Chimps ambidextrous when digging wells

Measurements of water holes dug in the wild suggest that these apes don’t have right versus left preference

CHICAGO — Give the chimpanzees living at Uganda’s Toro-Semliki Wildlife Reserve a hand for having the mental moxie to dig water-collection holes along the edge of a river that flows only during rainy months. In fact, give them two hands, because wells dug by these chimps show no evidence of having been fashioned by either right-handers or left-handers, according to anthropologist Linda Marchant of Miami University in Oxford, Ohio.
Evidence of ambidexterity in Semliki chimps counters a suggestion from other researchers, based largely on studies of captive animals, that chimps often favor one hand over the other when performing various tasks. If it exists, chimp handedness interests researchers because it may reflect an evolutionary move toward a brain organized more like that of people — with one hemisphere dominating over the other and prompting either right- or left-handedness —than has often been assumed.
“We see no signs of handedness among the Semliki chimps, which appears to be the condition in the wild,” said anthropologist and study coauthor William McGrew of the University of Cambridge in England.
Marchant presented her team’s new findings on April 3 at the American Association of Physical Anthropologists annual meeting.
Rather than excluding hand preferences altogether among wild chimps, findings at Semliki indicate that chimps use both hands equally on physically demanding jobs, such as well digging, remarked Elizabeth Lonsdorf, director of the Lester E. Fisher Center for the Study and Conservation of Apes at Lincoln Park Zoo in Chicago.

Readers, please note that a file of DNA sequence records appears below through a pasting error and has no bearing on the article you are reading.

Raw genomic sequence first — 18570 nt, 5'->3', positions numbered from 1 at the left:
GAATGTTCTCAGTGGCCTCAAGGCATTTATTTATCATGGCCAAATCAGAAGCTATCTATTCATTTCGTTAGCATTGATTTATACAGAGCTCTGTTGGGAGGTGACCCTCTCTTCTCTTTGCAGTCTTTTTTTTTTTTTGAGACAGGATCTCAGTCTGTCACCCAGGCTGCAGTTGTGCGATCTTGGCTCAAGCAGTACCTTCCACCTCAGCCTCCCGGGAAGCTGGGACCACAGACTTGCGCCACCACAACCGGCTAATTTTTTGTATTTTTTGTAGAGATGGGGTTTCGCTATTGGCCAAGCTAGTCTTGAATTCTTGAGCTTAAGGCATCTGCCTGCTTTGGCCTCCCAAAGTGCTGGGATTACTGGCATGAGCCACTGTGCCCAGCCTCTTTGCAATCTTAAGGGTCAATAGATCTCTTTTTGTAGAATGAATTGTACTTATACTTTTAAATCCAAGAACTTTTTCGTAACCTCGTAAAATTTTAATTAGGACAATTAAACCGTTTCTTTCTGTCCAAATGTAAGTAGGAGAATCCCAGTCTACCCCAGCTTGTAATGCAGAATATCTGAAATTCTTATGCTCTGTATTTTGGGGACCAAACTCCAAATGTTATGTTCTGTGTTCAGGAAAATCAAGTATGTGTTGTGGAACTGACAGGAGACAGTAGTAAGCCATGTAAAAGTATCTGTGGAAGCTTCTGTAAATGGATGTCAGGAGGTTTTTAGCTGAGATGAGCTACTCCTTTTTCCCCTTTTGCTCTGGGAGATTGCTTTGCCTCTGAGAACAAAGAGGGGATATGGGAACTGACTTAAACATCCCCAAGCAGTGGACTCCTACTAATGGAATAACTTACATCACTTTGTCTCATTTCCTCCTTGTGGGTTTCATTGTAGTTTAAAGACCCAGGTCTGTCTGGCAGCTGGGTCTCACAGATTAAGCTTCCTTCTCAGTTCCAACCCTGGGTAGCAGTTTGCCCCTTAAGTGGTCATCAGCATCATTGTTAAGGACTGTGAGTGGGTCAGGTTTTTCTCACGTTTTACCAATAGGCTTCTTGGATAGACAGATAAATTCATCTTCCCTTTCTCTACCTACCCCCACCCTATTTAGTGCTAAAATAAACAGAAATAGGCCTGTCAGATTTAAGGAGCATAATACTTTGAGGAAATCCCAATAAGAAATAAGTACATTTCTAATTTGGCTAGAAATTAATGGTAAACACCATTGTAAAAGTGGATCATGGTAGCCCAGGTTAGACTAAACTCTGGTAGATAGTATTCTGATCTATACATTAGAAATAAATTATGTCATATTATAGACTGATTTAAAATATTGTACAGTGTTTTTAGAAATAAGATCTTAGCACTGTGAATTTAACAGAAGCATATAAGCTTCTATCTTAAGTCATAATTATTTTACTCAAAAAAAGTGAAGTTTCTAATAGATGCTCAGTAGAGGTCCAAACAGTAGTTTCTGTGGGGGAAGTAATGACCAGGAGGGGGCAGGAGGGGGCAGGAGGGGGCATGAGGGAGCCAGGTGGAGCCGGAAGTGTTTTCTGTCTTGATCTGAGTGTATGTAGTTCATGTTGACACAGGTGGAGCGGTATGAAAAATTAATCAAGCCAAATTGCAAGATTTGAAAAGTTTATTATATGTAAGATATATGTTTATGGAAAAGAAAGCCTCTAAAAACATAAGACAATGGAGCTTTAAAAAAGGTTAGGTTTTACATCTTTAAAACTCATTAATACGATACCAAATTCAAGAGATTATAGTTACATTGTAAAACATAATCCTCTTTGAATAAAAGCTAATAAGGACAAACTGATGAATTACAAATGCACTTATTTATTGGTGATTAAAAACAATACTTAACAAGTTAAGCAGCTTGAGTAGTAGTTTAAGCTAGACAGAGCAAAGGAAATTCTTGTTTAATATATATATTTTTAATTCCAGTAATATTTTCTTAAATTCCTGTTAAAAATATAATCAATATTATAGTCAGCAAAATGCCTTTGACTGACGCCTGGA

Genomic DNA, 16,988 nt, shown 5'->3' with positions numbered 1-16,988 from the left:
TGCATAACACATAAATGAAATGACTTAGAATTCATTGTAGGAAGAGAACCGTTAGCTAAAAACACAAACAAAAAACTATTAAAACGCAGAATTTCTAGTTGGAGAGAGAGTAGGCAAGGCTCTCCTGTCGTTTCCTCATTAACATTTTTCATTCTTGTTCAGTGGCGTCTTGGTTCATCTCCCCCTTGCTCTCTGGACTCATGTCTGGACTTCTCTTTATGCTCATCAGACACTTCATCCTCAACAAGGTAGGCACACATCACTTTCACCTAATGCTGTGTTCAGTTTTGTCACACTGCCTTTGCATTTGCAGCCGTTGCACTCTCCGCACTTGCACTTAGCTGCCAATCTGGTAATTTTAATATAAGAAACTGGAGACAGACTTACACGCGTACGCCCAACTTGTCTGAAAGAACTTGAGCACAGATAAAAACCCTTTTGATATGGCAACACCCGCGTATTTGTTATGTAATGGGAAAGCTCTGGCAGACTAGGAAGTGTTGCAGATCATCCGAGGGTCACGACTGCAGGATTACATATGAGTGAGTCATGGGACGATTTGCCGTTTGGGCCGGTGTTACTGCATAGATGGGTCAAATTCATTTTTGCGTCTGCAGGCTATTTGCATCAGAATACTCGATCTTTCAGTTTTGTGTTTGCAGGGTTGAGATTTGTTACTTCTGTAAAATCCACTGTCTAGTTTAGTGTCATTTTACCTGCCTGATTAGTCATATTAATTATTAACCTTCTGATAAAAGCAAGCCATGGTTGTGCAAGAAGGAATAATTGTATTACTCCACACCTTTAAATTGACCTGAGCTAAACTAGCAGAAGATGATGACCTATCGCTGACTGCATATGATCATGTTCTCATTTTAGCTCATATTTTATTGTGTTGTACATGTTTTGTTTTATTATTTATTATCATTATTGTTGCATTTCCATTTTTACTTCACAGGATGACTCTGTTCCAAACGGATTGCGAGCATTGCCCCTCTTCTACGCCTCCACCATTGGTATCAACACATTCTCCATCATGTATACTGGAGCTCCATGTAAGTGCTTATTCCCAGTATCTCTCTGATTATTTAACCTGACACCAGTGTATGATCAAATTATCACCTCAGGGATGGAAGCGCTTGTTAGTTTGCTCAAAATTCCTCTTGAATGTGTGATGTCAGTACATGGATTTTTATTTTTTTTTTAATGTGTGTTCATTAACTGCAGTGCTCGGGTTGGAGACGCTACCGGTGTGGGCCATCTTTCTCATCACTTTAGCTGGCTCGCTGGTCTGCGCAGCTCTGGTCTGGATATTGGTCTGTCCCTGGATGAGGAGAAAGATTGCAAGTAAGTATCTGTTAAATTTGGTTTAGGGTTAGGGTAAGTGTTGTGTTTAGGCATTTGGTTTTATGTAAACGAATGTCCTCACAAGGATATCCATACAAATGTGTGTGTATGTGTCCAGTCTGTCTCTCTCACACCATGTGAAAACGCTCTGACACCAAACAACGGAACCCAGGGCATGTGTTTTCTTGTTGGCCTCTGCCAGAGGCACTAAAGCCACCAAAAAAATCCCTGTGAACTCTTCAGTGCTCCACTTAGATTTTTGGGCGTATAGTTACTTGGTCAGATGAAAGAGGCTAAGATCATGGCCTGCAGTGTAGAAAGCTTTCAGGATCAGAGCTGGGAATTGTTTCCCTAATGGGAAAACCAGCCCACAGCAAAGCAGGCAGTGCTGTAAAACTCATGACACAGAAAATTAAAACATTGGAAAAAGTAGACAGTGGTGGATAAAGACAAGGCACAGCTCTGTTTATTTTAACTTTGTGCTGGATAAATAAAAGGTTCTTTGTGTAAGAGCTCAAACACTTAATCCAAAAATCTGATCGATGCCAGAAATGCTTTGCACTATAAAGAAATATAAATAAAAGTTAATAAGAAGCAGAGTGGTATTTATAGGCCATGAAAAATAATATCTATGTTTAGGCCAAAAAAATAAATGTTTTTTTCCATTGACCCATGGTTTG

“I suspect that for activities requiring fine movements, such as termite fishing, chimps’ hand preferences will pop out on closer study,” Lonsdorf said.
Earlier work at Gombe National Park in Tanzania found that wild chimps living there tended to use their left hands when engaging in a practice known as termite fishing, she noted. In this activity, chimps poke sticks or grass blades into termite mounds and then put the insect-covered implements into their mouths for a protein-rich snack.
Digging wells at Semliki takes far more effort than collecting termites at Gombe. Chimps scoop out holes in sandy riverbeds, a process that leaves two piles of soil on opposite sides of each depression. During rainy times of the year, river water fills the holes, from which chimps drink either by mouth or by dipping and then sucking on absorbent wads of leaves.
Over two days during the dry season in 2006, Marchant’s group counted 91 chimp-dug wells along Semliki’s main river. Initial observations of the holes indicated that they had been dug by individuals using both hands.
A six-month study, conducted from May to November 2008, confirmed that finding, Marchant said. That period included both wet and dry seasons.
Researchers walked for more than 5 kilometers along the same river and identified 121 wells. A series of measurements determined that each hole was symmetrical and likely produced by two hands acting in concert. Each of the two soil mounds adjacent to any particular well weighed the same.
Wells were dug in both dry and wet seasons. Chimps didn’t dig more wells at rainy times because water continually flowed in the river in 2008, Marchant said.
Chimps dug shallower wells last year than in 2006, apparently because of heavier rainfall in 2008.
So far, Marchant and her colleagues have not directly observed any Semliki chimps in the act of digging wells.
Marchant had assumed that only Semliki chimps created water holes by rivers. But in another meeting presentation the same day, a team led by Jill Pruetz of Iowa State University in Ames reported that chimps living in an area of southeastern Senegal called Fongoli also scoop out makeshift wells on river banks.

Bruce Bower has written about the behavioral sciences for Science News since 1984. He writes about psychology, anthropology, archaeology and mental health issues.

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